A harrowing and spellbinding story about family, the complications of mixed-race relationships, misplaced loyalties, and the price athletes pay to entertain—from the critically acclaimed author of Three-Fifths
Xavier “Scarecrow” Wallace, a mixed-race MMA fighter on the wrong side of thirty, is facing the fight of his life. Xavier can no longer deny he is losing his battle with chronic traumatic encephalopathy (CTE), or pugilistic dementia. Through the fog of memory loss, migraines, and paranoia, Xavier does his best to stay in shape by training at the Philadelphia gym owned by his cousin-cum-manager, Shot, a retired champion boxer to whom Xavier owes an unpayable debt.
Xavier makes ends meet while he waits for the call that will reinstate him after a year-long suspension by teaching youth classes at Shot’s gym and by living rent-free in the house of his white father, whom Xavier was forced to commit to a nursing home. The progress of Sam Wallace’s end-stage Alzheimer’s has revealed his latent racism, and Xavier finally gains insight into why his Black mother left the family years ago.
Then Xavier is offered a chance at redemption: a last-minute high-profile comeback fight. If he can get himself back in the game, he’ll be able to clear his name and begin to pay off Shot. With his memory in shreds and his life crumbling around him, can Xavier hold on to the focus he needs to survive? John Vercher, author of the Edgar and Anthony Award–nominated Three-Fifths, offers a gripping, psychologically astute, and explosive tour de force about race, entertainment, and healthcare in America, and about one man’s battle against himself.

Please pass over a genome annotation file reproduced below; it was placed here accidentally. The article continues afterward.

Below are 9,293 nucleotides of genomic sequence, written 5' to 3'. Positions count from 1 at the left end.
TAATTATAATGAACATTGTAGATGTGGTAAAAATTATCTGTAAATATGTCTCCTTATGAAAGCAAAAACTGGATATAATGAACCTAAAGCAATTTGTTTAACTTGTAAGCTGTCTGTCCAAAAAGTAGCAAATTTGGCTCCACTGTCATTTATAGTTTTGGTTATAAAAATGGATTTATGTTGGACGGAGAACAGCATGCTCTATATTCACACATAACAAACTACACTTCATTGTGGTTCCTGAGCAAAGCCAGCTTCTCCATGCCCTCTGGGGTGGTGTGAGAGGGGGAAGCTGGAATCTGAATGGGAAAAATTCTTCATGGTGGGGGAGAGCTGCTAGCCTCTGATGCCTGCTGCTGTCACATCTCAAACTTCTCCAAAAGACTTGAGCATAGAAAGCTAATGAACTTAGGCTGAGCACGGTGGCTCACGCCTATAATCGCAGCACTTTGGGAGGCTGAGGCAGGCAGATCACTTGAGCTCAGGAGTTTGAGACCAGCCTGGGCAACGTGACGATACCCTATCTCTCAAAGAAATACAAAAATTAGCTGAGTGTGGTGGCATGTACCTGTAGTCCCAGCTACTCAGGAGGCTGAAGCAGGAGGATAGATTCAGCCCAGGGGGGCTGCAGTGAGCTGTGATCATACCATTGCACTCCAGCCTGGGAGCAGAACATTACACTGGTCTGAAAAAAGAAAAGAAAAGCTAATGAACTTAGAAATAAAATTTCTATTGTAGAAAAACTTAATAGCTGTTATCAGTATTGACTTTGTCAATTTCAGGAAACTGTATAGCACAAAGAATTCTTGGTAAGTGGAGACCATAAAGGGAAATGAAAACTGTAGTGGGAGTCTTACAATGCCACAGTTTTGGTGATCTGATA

Vercher (Three-Fifths) strides back in the ring with the explosive story of a troubled Philadelphia MMA fighter whose career has stalled. When 30-something Xavier Wallace gets the call to participate in a contender fight after being sidelined for months following a bust for accidentally taking a banned substance, he jumps at the chance. Xavier's pride is on the line, as a brain injury has been robbing him of memory and cognitive function. His career is managed by champion boxer Shot, his glass-eyed cousin who owns the gym where he trains and to whom Xavier owes a huge debt. Xavier's family, meanwhile, was fractured after his Black mother, Evelyn, left him and his white father, Sam, when Xavier was a child. The truth about why Evelyn left is finally revealed by a racist Sam, who suffers from dementia. The crux of the story lies in Xavier's seemingly final chance to show his mettle despite a cacophony of personal issues, physical challenges, and an emotionally draining reunion with Evelyn. Adding complexity and depth is Xavier's internal monologue ("You were born for violence, my guy. We all are. Just some of us are more attuned to it than others"), which alternates between motivation, reflection, and self-sabotage. Vercher expertly captures the brashness and discipline of combat sports as well as the harsh realities of the fighting life, delivering all of it in a swiftly paced triumph complete with a surprising one-two punch of a conclusion. This is simply brilliant.